So, this prospective observational study was conducted to compare the haemodynamics and arterial blood gases of smokers and nonsmokers who received general anesthesia for abdominal surgeries. The study also evaluated the changes in ABG within the groups, following GA. This can help in predicting the importance of abstinence from smoking before planned surgeries and anesthesia in chronic smokers. The results of the present study show that the smokers are more prone to changes in haemodynamics and ABG levels as compared to nonsmokers and these parameters can further deteriorate after GA in smokers.

A significant rise in HR and BP was observed in smokers in comparison to non smokers at all time intervals (p-value<0.0001). Salman IA and John MY, in their study also found higher BP in smokers undergoing GA for lower abdominal surgeries. However, they did not find any change in HR of the smoker and nonsmoker patients.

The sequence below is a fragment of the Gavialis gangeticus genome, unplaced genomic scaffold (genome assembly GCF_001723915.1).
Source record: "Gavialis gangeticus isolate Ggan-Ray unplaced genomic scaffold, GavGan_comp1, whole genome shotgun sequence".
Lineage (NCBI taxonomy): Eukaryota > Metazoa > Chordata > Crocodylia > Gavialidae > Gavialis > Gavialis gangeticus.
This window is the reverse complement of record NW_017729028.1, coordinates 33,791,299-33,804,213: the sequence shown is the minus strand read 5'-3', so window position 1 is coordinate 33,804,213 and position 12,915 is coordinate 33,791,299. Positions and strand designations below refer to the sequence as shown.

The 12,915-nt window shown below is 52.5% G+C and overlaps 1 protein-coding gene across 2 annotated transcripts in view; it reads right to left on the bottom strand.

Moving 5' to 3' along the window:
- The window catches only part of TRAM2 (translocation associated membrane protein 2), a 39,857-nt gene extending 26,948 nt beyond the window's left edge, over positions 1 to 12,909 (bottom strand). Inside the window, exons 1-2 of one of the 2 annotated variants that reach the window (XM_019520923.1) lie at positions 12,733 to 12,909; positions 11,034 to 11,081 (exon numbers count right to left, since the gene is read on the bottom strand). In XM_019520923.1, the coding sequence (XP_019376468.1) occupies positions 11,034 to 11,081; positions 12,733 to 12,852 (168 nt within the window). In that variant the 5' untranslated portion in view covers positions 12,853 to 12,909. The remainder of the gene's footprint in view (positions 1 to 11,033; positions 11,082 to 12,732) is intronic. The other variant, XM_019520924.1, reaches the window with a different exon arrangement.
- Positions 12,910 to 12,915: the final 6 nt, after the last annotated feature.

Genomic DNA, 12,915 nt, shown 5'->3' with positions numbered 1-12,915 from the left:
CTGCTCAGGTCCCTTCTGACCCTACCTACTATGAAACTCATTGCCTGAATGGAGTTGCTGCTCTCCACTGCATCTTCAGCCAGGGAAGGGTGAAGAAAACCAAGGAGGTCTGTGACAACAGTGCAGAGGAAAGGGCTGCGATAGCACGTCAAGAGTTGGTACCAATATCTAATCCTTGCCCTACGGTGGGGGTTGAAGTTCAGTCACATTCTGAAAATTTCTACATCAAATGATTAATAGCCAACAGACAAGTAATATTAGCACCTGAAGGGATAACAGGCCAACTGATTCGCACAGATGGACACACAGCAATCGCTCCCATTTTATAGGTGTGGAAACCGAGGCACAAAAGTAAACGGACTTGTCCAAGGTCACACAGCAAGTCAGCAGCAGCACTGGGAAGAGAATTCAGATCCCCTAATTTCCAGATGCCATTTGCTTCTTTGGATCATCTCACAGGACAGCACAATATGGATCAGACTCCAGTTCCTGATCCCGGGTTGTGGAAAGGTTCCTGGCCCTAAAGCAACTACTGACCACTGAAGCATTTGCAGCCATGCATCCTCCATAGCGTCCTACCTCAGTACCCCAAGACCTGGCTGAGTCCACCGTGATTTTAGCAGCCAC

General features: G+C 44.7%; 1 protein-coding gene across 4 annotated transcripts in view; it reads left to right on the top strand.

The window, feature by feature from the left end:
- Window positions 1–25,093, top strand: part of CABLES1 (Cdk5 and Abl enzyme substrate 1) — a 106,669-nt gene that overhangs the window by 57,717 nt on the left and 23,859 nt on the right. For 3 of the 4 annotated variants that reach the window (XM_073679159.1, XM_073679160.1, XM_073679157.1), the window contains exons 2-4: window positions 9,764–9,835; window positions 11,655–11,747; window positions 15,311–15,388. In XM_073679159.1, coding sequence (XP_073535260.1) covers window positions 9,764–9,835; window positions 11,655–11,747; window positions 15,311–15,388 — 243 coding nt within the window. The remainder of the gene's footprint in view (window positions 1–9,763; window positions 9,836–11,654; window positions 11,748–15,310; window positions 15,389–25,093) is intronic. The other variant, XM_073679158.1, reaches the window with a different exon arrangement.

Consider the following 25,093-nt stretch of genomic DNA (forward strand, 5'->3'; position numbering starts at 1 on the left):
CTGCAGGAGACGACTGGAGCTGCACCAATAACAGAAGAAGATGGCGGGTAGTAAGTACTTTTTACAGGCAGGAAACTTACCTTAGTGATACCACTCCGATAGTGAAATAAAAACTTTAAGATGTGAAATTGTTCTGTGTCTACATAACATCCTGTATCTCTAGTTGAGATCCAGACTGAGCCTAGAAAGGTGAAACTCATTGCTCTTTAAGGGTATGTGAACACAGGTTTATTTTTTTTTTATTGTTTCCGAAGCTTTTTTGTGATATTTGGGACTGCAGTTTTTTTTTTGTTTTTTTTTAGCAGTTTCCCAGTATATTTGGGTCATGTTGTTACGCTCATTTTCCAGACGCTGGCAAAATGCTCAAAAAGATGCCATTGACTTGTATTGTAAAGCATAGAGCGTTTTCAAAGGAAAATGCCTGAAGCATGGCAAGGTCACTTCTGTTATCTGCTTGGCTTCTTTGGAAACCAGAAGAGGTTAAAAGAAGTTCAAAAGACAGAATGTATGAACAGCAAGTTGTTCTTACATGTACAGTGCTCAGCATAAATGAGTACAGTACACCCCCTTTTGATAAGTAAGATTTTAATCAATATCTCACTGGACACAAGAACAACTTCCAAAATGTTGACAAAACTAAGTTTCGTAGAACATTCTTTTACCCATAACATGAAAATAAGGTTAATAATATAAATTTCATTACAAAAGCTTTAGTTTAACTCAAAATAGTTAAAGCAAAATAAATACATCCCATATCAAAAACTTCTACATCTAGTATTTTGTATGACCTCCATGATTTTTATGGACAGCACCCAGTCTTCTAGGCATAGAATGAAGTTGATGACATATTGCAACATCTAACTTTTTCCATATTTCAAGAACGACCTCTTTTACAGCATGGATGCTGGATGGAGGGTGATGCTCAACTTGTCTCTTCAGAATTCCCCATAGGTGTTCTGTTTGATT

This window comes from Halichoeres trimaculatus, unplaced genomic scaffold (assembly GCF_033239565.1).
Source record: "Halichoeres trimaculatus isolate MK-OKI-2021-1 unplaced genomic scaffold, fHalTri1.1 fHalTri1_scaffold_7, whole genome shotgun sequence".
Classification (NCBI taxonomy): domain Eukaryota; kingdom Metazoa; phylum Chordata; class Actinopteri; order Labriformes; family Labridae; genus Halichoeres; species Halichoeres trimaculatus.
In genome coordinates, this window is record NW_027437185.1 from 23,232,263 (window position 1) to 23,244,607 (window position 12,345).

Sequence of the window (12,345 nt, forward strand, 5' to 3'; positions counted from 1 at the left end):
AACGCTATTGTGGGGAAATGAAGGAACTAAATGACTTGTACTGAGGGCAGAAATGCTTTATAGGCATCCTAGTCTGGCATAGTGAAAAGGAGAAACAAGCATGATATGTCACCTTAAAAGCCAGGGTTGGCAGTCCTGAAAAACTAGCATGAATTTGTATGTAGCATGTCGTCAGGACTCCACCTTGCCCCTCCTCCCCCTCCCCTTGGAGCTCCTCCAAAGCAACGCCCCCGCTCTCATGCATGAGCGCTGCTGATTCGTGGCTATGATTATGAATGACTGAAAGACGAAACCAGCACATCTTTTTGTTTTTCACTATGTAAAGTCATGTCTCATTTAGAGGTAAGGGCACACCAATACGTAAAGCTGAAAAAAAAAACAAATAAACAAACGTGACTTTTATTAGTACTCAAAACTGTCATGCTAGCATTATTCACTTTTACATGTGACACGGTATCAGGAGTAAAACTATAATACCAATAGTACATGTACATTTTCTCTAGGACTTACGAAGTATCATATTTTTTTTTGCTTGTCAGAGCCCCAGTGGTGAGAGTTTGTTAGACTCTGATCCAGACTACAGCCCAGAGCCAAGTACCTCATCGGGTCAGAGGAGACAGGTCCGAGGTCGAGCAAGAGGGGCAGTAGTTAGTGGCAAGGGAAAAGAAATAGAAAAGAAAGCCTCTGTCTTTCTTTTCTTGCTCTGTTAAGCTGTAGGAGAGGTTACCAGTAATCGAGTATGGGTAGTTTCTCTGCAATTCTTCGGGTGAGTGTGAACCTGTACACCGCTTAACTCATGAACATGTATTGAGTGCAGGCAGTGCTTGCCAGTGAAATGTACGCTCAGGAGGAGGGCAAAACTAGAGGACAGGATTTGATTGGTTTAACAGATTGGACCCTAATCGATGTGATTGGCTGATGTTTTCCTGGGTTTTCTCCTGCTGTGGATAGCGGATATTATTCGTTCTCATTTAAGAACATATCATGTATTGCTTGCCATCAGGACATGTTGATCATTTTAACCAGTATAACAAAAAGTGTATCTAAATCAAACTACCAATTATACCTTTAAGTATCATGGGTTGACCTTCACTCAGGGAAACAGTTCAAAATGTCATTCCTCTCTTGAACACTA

There was no significant difference in mean SpO2 of smokers and nonsmokers in the present study, whereas it was found to be significantly lower in smokers in the study done by Salman IA and John MY (9). There was no statistically significant difference observed in oxygen saturation in both the groups.

In the present study, the difference in pre operative EtCO2 values was found to be statistically significant in smoker and non-smoker patients (p-value<0.0001), which, is in concordance with those observed in smoker and non smoker patients by Barik A et al., (10).